Based on airplay reports, the top blues album last year was Marcia Ball's "Live! Down the Road," released on Alligator Records. Unless you're into the blues, you've probably never heard (or heard of) this talented lady, although she's been on the scene for over thirty years.
Truth is, if you depend on commercial radio to hear the best divas in music today, you may be missing the most musically gifted ladies around.
Take Candye Kane, Janiva Magness, Thornetta Davis, Rory Block and Shemekia Copeland, for instance. These fantastic blueswomen will amaze you on stage, but don't hold your breath waiting to hear them on radio.
Still, my wife Sue and I know these performers deserve to be heard over the airwaves because we've seen them in person and enjoyed their recordings as well.
In mentioning Marcia, nick-named "Too Tall" Ball, you should know she's a keyboard virtuoso. An acknowledged star of the Bayfront Blues Festival in Duluth in 2001, it isn't surprising she has created a favorable impression with a live disc.
Making her home in Austin, Texas, Marcia has a pleasant drawl that speaks to her southern upbringing. At Duluth, she commanded the stage and demonstrated her New Orleans-style R&B. She breezed through "Red Beans and Rice," "Just Kiss Me Baby," "Hey Big Shot," and "Craw Fishing" to the delight of the crowd.
Another stand-out performer at the Duluth show was Candye Kane, a unique commodity on the blues circuit. The former adult entertainer may be over the top with her costumes and politics, but her voice'll knock you out. She's a large lady with equally-big vocal abilities. Her song-writing is top rate, too, with lyrics that may surprise you.
Other great blues ladies have been spotlighted during blues festivals in Marquette during the Labor Day weekend in 2004 and 2005.
Janiva Magness, who hails from the west coast, gave a stand-out performance during her debut Upper Peninsula performance at the first Bluesfest, held at Marquette Mountain. She's released half a dozen top-notch CD's on small independent record labels, somehow escaping the notice of millions of music fans. Still, she perseveres. Her latest effort, "Do I Move You," appeared this month and may be her best yet. Janiva's exceptional talent has been recognized with several W. C. Handy Awards in the blues community. In concert, you won't soon forget Janiva's trademark rubboard or distinctive vocals. She deserves mainstream stardom.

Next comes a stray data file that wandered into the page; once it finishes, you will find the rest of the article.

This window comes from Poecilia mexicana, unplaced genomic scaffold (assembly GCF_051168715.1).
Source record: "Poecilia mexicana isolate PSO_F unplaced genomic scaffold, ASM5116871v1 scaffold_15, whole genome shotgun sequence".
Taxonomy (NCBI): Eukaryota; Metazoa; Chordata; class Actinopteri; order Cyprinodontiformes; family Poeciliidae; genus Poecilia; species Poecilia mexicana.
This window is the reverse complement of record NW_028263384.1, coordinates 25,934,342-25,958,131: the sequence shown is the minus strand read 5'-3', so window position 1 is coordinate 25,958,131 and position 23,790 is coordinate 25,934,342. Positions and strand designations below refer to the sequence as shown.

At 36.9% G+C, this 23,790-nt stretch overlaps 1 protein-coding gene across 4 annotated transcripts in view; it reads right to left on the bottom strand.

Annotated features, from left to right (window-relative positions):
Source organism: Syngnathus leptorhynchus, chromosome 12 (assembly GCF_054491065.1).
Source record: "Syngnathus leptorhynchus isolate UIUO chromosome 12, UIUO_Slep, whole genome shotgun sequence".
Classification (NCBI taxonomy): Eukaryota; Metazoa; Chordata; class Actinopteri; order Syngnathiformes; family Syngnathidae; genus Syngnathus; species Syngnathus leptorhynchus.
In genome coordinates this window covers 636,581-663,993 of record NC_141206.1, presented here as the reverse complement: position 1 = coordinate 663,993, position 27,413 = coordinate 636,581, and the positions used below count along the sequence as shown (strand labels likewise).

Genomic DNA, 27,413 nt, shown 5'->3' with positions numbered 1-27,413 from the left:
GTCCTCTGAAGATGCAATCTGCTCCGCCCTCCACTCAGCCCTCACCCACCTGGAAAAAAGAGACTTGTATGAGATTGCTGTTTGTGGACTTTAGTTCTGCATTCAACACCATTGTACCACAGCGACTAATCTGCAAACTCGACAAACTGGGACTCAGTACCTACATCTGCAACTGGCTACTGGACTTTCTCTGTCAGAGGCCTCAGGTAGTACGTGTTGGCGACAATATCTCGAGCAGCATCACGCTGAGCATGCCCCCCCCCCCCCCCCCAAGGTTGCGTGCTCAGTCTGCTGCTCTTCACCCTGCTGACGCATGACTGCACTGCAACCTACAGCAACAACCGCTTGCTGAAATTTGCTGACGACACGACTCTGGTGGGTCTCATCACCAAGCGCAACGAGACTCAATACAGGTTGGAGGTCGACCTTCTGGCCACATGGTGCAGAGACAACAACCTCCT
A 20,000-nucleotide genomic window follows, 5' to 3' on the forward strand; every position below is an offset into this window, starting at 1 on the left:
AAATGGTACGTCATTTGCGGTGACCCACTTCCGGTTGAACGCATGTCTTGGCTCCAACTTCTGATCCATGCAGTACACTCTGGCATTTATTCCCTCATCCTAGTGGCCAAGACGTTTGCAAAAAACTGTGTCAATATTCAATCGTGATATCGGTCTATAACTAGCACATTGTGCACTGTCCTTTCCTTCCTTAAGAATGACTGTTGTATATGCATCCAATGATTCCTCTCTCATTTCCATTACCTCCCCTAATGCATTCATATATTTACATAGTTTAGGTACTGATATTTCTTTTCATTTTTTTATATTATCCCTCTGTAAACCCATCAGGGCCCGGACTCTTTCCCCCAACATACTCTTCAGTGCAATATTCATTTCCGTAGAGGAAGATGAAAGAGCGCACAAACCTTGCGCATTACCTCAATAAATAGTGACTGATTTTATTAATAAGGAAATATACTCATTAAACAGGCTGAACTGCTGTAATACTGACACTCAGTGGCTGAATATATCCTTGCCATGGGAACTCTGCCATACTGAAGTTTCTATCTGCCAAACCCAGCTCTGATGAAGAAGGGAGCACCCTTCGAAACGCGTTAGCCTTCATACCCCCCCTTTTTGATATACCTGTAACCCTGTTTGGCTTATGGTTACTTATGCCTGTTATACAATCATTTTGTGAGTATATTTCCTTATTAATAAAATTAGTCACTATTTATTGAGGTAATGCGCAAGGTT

Folks attending the second Bluesfest were treated to memorable performances from veteran singer Rory Block and the lesser-known Thornetta Davis, who hails from Detroit.
Rory, a genius on acoustic guitar, learned her craft from blues legend Son House while still a teenager. As an interpreter of traditional country blues, Rory is unsurpassed. She has devoted her life to that endeavor, and it showed in concert. Her CD catalog is extensive and excellent as well.
Thornetta's talent hasn't been exploited to the fullest. While she puts on an enthusiastic performance, ably demonstrated on stage and in a five year-old disc "Covered Live At the Music Menu," her song selection is uninspired. She's got power, personality and soul, but "Hound Dog" isn't what she should be singing. She needs to break out of the Motor City scene.
And, what can you say about Shemekia? She's the daughter of blues icon Johnny Copeland and actually worked in a dry cleaners at the beginning of her music career. With three strong albums to her credit, she's earned every bit of her success. During a concert at Northern Michigan University on March 19, 2004 she sang "It's 2 A. M.," and other classics that would jump right out at you if you ever heard them on the radio.
But don't bet on it. Radio, for better or worse, is almost exclusively the provenance of Britney Spears and Jessica Simpson. That's better for Britney and Jessica, worse for us.